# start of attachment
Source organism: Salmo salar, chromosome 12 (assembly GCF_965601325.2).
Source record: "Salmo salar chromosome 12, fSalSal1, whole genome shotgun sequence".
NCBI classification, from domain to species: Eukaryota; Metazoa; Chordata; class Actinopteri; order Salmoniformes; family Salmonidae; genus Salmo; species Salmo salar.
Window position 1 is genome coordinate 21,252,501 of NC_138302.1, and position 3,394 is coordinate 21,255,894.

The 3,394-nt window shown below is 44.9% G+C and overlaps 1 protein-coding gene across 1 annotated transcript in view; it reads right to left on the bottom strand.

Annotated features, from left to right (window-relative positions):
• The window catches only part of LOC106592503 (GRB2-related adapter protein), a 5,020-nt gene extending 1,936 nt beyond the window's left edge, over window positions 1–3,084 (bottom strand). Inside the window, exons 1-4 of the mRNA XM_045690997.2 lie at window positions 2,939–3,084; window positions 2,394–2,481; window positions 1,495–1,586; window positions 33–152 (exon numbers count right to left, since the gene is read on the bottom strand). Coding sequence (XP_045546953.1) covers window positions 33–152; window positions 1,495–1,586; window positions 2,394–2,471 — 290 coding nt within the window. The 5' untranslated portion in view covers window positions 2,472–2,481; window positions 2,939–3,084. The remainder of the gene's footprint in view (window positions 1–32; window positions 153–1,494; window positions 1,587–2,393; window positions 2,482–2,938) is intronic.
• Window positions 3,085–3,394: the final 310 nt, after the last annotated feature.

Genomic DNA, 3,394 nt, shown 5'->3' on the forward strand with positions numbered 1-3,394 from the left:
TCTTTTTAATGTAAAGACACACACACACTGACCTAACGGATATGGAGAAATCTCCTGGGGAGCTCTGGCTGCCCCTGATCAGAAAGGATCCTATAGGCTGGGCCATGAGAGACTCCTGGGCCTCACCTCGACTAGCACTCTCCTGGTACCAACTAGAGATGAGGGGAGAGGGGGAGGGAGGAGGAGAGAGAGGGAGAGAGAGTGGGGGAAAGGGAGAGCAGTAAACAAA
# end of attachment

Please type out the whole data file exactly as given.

Source organism: Salmo salar, chromosome 12 (assembly GCF_965601325.2).
Source record: "Salmo salar chromosome 12, fSalSal1, whole genome shotgun sequence".
NCBI classification, from domain to species: Eukaryota; Metazoa; Chordata; class Actinopteri; order Salmoniformes; family Salmonidae; genus Salmo; species Salmo salar.
Window position 1 is genome coordinate 21,252,501 of NC_138302.1, and position 3,394 is coordinate 21,255,894.

The 3,394-nt window shown below is 44.9% G+C and overlaps 1 protein-coding gene across 1 annotated transcript in view; it reads right to left on the bottom strand.

Annotated features, from left to right (window-relative positions):
• The window catches only part of LOC106592503 (GRB2-related adapter protein), a 5,020-nt gene extending 1,936 nt beyond the window's left edge, over window positions 1–3,084 (bottom strand). Inside the window, exons 1-4 of the mRNA XM_045690997.2 lie at window positions 2,939–3,084; window positions 2,394–2,481; window positions 1,495–1,586; window positions 33–152 (exon numbers count right to left, since the gene is read on the bottom strand). Coding sequence (XP_045546953.1) covers window positions 33–152; window positions 1,495–1,586; window positions 2,394–2,471 — 290 coding nt within the window. The 5' untranslated portion in view covers window positions 2,472–2,481; window positions 2,939–3,084. The remainder of the gene's footprint in view (window positions 1–32; window positions 153–1,494; window positions 1,587–2,393; window positions 2,482–2,938) is intronic.
• Window positions 3,085–3,394: the final 310 nt, after the last annotated feature.

Genomic DNA, 3,394 nt, shown 5'->3' on the forward strand with positions numbered 1-3,394 from the left:
TCTTTTTAATGTAAAGACACACACACACTGACCTAACGGATATGGAGAAATCTCCTGGGGAGCTCTGGCTGCCCCTGATCAGAAAGGATCCTATAGGCTGGGCCATGAGAGACTCCTGGGCCTCACCTCGACTAGCACTCTCCTGGTACCAACTAGAGATGAGGGGAGAGGGGGAGGGAGGAGGAGAGAGAGGGAGAGAGAGTGGGGGAAAGGGAGAGCAGTAAACAAA